It's rare to walk through a residence hall or academic building during the day without being greeted by Geneseo's custodial staff, a group of over 80 employees responsible for the continual upkeep of buildings on campus.
Though many associate their job primarily with cleaning, custodians are responsible for a number of various tasks, many unnoticed but all vital to the functioning of the college.
"As for a set schedule…there isn't one," said custodian Karen Rockhill, when describing a typical day. Though there are three separate shifts that custodians follow, ensuring all buildings have round-the-clock coverage, those who are present during the day are typically on campus by 7 a.m.
Custodians must remain on-call for emergencies and certain situations, such as a flood or when a door needs to be unlocked at an unusual hour. "We're a busy team," noted Deb Mott, a custodian in Schrader Hall.
Each day, the custodial staff runs through a routine cleaning of all buildings. "You have to be there every day," explained Victor Torres, another custodian in Schrader Hall. "You can have [a building] sparkling, but then you have to do the same process all over again."
In addition to general maintenance, custodians also receive work orders for specific jobs throughout the week. For example, Torres was recently given a work order to clean up the remaining broken glass in the ice rink, a result of the infamous glass-breaking body check during the Geneseo versus Oswego game last Friday.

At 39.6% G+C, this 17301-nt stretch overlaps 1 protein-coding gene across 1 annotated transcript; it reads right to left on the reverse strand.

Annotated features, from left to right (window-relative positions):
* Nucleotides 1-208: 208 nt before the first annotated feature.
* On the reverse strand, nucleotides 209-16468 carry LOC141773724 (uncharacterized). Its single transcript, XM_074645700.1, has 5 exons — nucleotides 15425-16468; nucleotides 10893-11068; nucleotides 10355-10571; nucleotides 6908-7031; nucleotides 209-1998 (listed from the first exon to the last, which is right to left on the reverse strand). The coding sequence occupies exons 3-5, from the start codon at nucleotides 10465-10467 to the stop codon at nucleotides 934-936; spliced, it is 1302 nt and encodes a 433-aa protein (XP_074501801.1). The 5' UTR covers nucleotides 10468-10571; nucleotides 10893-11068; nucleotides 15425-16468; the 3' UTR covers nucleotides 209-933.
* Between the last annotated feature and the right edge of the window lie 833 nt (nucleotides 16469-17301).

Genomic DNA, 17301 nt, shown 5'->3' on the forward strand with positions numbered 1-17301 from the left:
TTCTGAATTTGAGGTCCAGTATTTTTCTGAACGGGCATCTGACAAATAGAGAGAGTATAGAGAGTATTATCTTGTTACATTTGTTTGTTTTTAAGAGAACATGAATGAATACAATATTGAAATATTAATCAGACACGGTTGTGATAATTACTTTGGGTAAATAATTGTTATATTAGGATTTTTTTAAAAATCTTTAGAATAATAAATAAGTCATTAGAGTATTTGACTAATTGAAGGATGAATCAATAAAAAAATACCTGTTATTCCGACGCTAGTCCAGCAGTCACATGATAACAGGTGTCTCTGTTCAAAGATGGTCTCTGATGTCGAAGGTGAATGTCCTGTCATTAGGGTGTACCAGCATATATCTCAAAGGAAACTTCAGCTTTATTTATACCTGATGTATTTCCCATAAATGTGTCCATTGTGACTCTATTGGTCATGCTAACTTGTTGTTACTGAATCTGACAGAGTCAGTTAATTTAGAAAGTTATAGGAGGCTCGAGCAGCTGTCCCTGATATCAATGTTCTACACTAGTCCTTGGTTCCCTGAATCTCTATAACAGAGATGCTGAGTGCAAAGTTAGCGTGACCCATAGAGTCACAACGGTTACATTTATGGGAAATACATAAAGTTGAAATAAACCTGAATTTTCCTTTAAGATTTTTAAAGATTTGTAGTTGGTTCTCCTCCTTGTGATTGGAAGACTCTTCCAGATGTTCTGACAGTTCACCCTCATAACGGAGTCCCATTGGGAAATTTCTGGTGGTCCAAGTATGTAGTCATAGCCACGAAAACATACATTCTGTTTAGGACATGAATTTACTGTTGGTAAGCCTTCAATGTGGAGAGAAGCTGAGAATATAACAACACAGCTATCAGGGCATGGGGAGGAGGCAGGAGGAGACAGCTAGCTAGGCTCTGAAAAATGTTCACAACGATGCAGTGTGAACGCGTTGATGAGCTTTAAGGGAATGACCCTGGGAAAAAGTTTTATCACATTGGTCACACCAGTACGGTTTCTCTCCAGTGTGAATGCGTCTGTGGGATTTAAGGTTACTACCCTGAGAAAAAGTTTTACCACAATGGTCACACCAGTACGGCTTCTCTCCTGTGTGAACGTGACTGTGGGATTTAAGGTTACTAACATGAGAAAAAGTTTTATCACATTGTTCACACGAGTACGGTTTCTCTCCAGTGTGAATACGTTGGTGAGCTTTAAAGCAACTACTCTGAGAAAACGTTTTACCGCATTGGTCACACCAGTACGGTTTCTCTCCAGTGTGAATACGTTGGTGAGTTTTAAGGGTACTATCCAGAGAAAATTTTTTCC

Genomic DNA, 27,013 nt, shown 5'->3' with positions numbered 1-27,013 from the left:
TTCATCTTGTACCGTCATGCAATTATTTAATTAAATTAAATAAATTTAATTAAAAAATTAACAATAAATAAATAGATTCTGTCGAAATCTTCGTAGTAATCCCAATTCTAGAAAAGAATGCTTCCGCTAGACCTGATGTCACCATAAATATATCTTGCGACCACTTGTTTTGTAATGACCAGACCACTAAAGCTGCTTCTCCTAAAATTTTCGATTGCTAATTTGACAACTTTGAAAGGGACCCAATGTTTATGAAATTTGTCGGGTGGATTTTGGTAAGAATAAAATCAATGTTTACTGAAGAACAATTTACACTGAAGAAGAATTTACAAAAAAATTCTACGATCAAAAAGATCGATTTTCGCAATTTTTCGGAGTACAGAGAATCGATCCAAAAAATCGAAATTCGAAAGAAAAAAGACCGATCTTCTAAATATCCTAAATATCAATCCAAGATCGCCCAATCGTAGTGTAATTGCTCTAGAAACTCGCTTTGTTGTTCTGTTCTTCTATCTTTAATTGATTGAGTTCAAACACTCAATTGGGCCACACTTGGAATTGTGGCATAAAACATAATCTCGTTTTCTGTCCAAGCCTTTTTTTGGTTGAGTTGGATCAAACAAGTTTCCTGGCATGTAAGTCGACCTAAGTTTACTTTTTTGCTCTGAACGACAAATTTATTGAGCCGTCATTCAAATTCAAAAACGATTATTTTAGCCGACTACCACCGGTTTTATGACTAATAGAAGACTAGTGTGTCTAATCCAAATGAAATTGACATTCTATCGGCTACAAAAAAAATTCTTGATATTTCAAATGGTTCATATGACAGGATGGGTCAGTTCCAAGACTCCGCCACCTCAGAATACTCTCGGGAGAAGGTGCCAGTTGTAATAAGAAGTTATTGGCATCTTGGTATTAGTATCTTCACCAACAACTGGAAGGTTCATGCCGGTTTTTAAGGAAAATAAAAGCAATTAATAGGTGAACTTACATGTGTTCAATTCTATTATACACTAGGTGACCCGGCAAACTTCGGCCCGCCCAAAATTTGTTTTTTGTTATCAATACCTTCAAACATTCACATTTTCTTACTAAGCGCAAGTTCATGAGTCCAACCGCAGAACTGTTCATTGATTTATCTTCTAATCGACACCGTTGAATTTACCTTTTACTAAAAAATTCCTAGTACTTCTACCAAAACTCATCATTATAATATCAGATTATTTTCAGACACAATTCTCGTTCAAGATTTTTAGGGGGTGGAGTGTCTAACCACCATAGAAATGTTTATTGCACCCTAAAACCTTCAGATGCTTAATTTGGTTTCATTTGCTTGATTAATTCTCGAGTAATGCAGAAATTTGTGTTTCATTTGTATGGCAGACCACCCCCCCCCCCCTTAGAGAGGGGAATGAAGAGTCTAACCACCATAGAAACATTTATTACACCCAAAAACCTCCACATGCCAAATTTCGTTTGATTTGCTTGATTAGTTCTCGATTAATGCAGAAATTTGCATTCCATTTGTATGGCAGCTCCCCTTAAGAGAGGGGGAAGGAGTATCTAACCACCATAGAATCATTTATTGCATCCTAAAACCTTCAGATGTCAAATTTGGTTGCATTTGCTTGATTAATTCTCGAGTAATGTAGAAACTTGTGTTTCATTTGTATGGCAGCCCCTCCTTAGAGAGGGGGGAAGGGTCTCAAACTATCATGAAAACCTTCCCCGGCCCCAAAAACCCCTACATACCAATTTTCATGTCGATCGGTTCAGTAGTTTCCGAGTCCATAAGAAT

But, as Torres explained, "We do a lot of things other than cleaning." Other duties include unlocking the many academic buildings in the morning, setting up for sporting events, changing light bulbs and restocking bathrooms.
The impending change in weather will also bring along another slew of necessary projects, such as shoveling snow and icing walks.
"It's a lot of manual labor and you have to be physically ready," Rockhill said. This busy schedule "can get hectic at times," she said, especially during holidays, when staff numbers are lower. "Those days are busy, but they go by fast."
Though the job is demanding, the staff is able to, "roll with the punches," Mott said.
Rockhill agreed, saying, "The work can get frustrating at times, but you get done what you have to get done."
She described some aspects of her job as rewarding, most notably the positive interactions with the staff and students she comes in contact with each day in her work.